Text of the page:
Eight days later, to my eternal shame, I suspended my previous judgments about George W. Bush, and allowed myself to be sucked into the vortex of national unity that he would soon exploit to the detriment of this nation and the world. While I did criticize Bush's "foolish" use of "for or against us rhetoric," as well as the speech's lack of specifics about what, exactly he had in mind, nevertheless, following Bush's address to the nation, I wrote:
Whether you voted for him or felt he stole the election, it was hard not to be moved by the president's ability to represent America in all its diversity, imagination and determination before the world in the face of our greatest collective tragedy in more than a generation. The President appeared to hit virtually every note just right. He was not overly belligerent, and did not play up to jingoist sentiments. He paid tribute to the real heroes of the crisis--the cops and firemen and rescue workers--and made frequent reference to the fact that the struggle we now face will require both cooperation and patience.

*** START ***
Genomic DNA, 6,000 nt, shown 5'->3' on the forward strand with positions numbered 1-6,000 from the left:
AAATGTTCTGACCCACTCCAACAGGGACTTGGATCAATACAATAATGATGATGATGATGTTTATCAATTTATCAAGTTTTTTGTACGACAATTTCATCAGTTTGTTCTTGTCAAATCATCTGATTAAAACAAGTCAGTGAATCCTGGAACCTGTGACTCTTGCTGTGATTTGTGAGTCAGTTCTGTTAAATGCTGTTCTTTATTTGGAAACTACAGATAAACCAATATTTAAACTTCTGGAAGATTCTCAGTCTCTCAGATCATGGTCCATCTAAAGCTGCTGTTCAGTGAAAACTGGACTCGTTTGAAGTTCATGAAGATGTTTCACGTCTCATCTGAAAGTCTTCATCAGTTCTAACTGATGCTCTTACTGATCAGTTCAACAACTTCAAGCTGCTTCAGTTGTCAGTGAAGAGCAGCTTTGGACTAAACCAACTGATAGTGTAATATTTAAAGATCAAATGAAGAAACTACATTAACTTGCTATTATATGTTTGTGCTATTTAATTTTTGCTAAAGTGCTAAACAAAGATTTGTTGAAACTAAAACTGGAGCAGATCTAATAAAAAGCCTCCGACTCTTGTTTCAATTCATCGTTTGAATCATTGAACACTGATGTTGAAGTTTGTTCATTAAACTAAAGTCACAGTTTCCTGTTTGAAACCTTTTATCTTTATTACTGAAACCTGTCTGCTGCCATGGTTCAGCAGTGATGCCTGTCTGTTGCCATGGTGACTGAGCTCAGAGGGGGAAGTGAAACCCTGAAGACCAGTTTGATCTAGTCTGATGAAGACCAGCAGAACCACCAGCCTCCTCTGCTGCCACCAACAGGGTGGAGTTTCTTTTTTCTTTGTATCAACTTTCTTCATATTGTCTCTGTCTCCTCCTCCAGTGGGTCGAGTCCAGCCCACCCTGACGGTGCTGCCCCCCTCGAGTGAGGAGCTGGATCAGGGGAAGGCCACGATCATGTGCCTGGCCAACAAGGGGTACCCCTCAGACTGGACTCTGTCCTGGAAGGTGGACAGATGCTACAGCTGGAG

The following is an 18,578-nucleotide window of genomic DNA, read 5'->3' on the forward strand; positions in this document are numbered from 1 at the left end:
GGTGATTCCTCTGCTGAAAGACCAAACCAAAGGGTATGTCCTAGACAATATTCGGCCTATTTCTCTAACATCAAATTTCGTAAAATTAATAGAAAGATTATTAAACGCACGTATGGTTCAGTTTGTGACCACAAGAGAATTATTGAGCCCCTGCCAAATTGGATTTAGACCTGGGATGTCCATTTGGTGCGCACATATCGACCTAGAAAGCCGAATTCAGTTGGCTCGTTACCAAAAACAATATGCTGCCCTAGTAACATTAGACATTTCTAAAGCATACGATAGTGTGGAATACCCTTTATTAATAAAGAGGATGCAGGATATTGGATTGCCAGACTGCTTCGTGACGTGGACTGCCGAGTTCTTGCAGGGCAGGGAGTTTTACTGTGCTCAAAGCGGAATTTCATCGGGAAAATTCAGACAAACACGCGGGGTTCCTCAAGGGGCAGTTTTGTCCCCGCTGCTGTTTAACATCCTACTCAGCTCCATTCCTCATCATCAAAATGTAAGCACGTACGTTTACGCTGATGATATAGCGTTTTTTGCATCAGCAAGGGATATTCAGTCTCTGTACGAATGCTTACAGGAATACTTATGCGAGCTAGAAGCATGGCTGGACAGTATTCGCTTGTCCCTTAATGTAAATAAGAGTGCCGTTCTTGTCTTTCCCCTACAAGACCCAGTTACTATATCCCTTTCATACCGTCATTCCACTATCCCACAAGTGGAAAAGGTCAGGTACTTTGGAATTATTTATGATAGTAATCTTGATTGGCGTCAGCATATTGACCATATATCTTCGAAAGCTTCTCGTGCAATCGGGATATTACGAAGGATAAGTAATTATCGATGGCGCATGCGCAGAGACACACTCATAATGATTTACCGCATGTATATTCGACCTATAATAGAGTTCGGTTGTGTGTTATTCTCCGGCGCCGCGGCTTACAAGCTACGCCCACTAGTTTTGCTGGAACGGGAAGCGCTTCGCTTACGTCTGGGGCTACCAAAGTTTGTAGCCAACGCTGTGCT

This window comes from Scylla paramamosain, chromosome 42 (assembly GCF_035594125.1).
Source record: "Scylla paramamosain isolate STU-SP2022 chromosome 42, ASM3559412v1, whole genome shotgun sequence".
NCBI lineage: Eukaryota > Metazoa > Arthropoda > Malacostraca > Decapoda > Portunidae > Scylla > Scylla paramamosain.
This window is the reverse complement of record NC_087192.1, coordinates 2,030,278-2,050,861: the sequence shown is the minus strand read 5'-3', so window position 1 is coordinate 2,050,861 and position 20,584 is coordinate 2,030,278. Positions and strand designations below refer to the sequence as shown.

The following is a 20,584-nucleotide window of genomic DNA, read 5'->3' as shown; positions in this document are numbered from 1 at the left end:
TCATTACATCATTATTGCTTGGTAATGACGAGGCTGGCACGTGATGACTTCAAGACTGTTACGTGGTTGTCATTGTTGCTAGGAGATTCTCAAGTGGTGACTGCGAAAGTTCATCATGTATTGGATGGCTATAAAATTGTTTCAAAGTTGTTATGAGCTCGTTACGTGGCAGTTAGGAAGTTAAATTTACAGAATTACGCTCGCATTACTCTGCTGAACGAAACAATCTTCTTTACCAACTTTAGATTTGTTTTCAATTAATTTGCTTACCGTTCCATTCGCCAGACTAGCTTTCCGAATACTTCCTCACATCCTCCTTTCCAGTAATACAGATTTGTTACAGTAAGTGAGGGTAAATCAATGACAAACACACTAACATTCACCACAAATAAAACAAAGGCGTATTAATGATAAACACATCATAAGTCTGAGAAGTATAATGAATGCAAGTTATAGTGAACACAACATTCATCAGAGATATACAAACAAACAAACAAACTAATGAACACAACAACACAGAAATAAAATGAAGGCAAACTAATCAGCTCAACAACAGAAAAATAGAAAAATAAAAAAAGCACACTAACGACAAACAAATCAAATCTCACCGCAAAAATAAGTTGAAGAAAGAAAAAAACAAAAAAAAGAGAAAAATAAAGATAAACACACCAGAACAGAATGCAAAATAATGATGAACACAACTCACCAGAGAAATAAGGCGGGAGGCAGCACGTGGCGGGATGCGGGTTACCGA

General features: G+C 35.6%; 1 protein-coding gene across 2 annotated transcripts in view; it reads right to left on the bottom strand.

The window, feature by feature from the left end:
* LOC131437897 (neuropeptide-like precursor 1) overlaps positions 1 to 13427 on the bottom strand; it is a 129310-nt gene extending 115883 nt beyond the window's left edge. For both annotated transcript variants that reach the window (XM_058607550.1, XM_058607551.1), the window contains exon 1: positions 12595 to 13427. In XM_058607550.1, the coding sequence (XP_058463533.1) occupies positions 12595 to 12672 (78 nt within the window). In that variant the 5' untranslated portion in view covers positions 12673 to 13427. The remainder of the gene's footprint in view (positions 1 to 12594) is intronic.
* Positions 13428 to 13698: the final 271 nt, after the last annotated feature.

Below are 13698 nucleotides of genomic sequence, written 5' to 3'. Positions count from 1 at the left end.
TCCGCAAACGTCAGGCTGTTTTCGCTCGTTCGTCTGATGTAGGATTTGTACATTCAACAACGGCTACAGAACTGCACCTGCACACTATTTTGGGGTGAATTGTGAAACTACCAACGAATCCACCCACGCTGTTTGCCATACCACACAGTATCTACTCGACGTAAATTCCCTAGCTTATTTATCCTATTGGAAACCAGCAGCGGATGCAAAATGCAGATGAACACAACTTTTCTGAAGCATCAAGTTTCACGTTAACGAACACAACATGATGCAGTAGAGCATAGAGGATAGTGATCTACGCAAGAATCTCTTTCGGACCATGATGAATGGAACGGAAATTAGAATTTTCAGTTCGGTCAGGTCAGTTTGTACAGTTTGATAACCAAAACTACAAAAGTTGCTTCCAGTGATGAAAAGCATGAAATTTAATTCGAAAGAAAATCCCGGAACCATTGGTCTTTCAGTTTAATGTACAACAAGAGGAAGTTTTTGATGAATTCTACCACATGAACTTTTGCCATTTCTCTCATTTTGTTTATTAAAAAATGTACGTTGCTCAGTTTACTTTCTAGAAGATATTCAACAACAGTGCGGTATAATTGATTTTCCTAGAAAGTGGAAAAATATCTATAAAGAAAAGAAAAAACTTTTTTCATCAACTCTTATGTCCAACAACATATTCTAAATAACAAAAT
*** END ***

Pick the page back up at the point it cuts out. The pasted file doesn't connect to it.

I look back on that moment when so many of us wanted to trust our president and I wonder: